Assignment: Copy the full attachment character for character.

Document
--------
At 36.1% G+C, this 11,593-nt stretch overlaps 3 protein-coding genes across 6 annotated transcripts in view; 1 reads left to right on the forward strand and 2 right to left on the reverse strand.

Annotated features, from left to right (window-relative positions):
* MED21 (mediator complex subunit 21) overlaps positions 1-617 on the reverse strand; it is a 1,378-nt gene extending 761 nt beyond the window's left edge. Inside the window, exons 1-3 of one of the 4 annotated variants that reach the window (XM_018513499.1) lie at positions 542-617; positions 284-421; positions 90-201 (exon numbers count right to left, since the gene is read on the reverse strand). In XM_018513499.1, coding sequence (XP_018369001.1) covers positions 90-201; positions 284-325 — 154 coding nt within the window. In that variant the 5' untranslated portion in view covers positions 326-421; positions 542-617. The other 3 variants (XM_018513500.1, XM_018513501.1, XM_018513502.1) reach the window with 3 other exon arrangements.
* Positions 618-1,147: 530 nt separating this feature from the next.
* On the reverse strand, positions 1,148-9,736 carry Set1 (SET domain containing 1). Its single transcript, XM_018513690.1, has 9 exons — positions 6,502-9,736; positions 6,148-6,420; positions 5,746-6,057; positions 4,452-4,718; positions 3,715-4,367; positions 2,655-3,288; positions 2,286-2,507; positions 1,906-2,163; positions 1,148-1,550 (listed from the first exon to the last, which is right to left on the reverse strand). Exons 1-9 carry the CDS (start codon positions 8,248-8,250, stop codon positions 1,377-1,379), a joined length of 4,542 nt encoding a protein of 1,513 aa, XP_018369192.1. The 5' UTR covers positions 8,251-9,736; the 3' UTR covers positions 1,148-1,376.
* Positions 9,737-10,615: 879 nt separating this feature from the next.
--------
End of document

At 36.1% G+C, this 11,593-nt stretch overlaps 3 protein-coding genes across 6 annotated transcripts in view; 1 reads left to right on the forward strand and 2 right to left on the reverse strand.

Annotated features, from left to right (window-relative positions):
* MED21 (mediator complex subunit 21) overlaps positions 1-617 on the reverse strand; it is a 1,378-nt gene extending 761 nt beyond the window's left edge. Inside the window, exons 1-3 of one of the 4 annotated variants that reach the window (XM_018513499.1) lie at positions 542-617; positions 284-421; positions 90-201 (exon numbers count right to left, since the gene is read on the reverse strand). In XM_018513499.1, coding sequence (XP_018369001.1) covers positions 90-201; positions 284-325 — 154 coding nt within the window. In that variant the 5' untranslated portion in view covers positions 326-421; positions 542-617. The other 3 variants (XM_018513500.1, XM_018513501.1, XM_018513502.1) reach the window with 3 other exon arrangements.
* Positions 618-1,147: 530 nt separating this feature from the next.
* On the reverse strand, positions 1,148-9,736 carry Set1 (SET domain containing 1). Its single transcript, XM_018513690.1, has 9 exons — positions 6,502-9,736; positions 6,148-6,420; positions 5,746-6,057; positions 4,452-4,718; positions 3,715-4,367; positions 2,655-3,288; positions 2,286-2,507; positions 1,906-2,163; positions 1,148-1,550 (listed from the first exon to the last, which is right to left on the reverse strand). Exons 1-9 carry the CDS (start codon positions 8,248-8,250, stop codon positions 1,377-1,379), a joined length of 4,542 nt encoding a protein of 1,513 aa, XP_018369192.1. The 5' UTR covers positions 8,251-9,736; the 3' UTR covers positions 1,148-1,376.
* Positions 9,737-10,615: 879 nt separating this feature from the next.